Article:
Lovely border with Yellow Bells, not my own. Pam's post over at Digging about the pink variety of the standard flame-red Turk's Cap, reminded me that what I would dearly love is a cultivar of Tecoma Stans that is snowy white. I can't find any such thing on the internet and have not seen one in the nurseries. But I can dream and if you are a plant developer, please hear my plea. Yellow Bells are blooming PROFUSELY in this 100+ degree heat all over town. But I can't get behind that color no matter how I try. I'd even settle for pale yellow or cream.
There’s been a lot of press in Austin lately about the fate of Muny, a golf course located adjacent to Lady Bird Lake on land owned by the UT but leased to the city. Muny is an old course with short distances (hence walkable, vs. requiring a golf cart) and much favored by beginners and low-key golfers who enjoy its ramshackle charm. Its proximity to water and downtown have caught the attention of developers who want to put the course on steroids and create a different kind of course: private, longer holes, water features, etc. A battle is ensuing between the two camps.
No one has suggested another possibility—that the land become a park for all Austinites. As pleasant as Muny is, do we really need a golf course at all? The number of people who play golf is in steep decline and it’s easy to see why. Golf is a sport that requires a lot of time—leisure time. Its popularity was fueled my father’s generation, a cohort of men who retired with time and money at 65 and played golf every day. This generation is dying off and with it, legions of golfers. Baby boomers don’t have that much time. They notoriously work 24/7 and on weekends, are more involved with childcare and family than my father and his contemporaries were. Boomers aren’t likely to retire at 65, and will have less income to spend on green fees when they do. Most of the remaining golfers are the leisured wealthy. So why not consider making Muny a park?
Grassy swards are also the subject of an article in this week’s New Yorker (the one that got all the attention for its Obama cover). Elizabeth Kolbert provides a concise history of our American obsession with front lawns. She states that the Environmental Protection Agency has estimated that a THIRD of all residential water use in the U.S. on landscaping.
Guilty as charged. That would me, watering my dead lawn.
Daughter Rachel and I traveled west this past weekend eating chicken-fried steak in small towns for a work-related assignment and stayed at a little place on Cypress Creek in Comfort. We drank a couple of Sharkfins at the Hen House where a Toby Keith wannabe was playing and then staggered back to our place and swam in the moonlight while two different kinds of frogs were singing (and sounding a lot better than the country wannabe).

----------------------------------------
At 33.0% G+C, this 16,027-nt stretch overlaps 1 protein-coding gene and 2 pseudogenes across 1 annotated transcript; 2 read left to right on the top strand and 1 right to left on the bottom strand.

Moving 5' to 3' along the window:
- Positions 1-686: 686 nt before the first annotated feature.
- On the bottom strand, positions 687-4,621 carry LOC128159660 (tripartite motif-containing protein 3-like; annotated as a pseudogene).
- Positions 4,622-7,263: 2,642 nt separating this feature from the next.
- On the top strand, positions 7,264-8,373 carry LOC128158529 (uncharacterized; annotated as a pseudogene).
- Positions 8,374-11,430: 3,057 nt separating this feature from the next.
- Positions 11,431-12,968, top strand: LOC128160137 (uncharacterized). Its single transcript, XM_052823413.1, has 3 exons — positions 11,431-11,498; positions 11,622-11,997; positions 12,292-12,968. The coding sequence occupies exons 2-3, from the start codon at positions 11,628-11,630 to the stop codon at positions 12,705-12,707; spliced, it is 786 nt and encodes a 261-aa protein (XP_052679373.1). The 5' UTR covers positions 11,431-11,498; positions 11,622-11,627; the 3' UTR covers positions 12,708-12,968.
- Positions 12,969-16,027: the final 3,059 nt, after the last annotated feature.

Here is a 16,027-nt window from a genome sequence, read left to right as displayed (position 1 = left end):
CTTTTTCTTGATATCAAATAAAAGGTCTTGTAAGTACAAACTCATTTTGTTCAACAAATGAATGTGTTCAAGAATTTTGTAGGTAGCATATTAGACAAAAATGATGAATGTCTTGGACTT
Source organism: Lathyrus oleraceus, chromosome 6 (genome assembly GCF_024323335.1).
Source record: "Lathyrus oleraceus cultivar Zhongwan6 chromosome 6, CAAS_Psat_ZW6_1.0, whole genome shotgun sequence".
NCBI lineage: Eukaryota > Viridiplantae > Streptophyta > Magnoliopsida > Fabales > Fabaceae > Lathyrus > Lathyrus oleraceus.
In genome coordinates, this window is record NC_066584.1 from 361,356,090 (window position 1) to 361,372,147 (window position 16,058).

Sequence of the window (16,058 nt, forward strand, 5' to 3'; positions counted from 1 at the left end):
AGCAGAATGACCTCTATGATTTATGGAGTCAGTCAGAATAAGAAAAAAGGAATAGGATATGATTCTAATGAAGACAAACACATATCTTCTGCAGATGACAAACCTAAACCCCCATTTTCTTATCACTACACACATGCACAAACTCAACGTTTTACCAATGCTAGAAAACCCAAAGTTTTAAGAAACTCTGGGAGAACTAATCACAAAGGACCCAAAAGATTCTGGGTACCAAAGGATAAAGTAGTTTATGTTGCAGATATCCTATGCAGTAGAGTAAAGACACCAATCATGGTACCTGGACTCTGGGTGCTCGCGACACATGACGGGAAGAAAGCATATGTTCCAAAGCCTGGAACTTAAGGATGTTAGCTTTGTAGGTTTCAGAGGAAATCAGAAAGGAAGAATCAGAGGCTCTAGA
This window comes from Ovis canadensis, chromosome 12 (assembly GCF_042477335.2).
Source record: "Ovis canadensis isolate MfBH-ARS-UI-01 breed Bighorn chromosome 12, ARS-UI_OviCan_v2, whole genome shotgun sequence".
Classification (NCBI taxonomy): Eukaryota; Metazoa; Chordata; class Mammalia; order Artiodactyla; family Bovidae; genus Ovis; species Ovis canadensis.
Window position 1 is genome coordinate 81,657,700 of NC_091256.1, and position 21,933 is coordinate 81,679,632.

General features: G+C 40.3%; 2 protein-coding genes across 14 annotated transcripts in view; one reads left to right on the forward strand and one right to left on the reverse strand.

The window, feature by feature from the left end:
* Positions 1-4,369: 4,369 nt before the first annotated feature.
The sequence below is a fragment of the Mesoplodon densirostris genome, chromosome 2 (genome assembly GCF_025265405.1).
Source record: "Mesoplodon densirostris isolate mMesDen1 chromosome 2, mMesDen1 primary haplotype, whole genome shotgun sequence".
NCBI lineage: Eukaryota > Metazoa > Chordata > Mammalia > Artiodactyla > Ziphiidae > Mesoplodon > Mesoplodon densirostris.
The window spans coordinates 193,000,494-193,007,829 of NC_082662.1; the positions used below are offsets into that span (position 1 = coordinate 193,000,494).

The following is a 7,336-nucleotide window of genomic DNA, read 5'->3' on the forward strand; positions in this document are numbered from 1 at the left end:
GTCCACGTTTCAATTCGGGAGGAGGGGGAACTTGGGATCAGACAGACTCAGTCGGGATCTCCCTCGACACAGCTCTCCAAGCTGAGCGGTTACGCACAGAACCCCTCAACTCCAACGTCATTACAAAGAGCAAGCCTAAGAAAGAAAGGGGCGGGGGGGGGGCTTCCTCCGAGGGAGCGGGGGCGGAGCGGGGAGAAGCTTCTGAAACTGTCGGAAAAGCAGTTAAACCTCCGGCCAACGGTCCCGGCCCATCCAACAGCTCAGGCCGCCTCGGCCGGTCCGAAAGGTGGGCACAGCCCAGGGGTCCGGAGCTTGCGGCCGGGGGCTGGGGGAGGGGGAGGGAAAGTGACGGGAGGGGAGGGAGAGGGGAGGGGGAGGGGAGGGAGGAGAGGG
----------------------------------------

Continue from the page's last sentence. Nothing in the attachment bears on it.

These canna are screening an a/c. They don't seem to be bothered by the vented hot air. I'm not sure what happens in winter; maybe there's a temporary planting. But it's a nice way to cover up The Box. Rachel and I were taken by the cellar door and its "Auntie Em! Auntie Em" evocation.
The gardens here had the usual hardy perennials, mixed with tomatoes. By the way, the transient tomatoes someone dumped on me are still alive but are in complete blossom-drop mode. Which leaves unbroken my lifetime record of utter-and-complete tomato crop failure.
I won't be posting a bloom day this month; there's really nothing worth remarking upon. At this point in the summer, foliage is the name of the game and finding respite in the deep meditative greens of the shadelovers, liriopes, aspidistra and English ivy. One other joy is seeing my two tree-trained loquats finally getting their game on, five years after being transplanted as foot-tall babies into pots.
Another upcoming thrill is the first-time bloom of my brugmansia. In a dither over whether or not to put this plant in the ground (I've seen a big one on Scenic Drive), I googled brug care without much luck. Although there is some pretty bizarre brugmania going on at Dave's Garden, having to do with wintering-over techniques and complex machinations involving 50-gallon tubs and rubber tubing.
In more plant torture news, I fell in love with the tree-trained bougainvilleas at Shoal Creek Nursery(for $200 one can be yours) and came home and stripped my boug and bound it to a stake. In about five years, it should be fabulous.
After 10 years gardening on solid rock in Rollingwood, I moved into a 40's cottage in the North Loop area spring 2007. The little postage stamp yard is black clay and no one had ever dug a single flower bed. After visiting Key West a few years ago, I came back inspired by the little frame cottages, white painted railings, and rustling palm leaves. So the plan is: desert tropical cottage garden.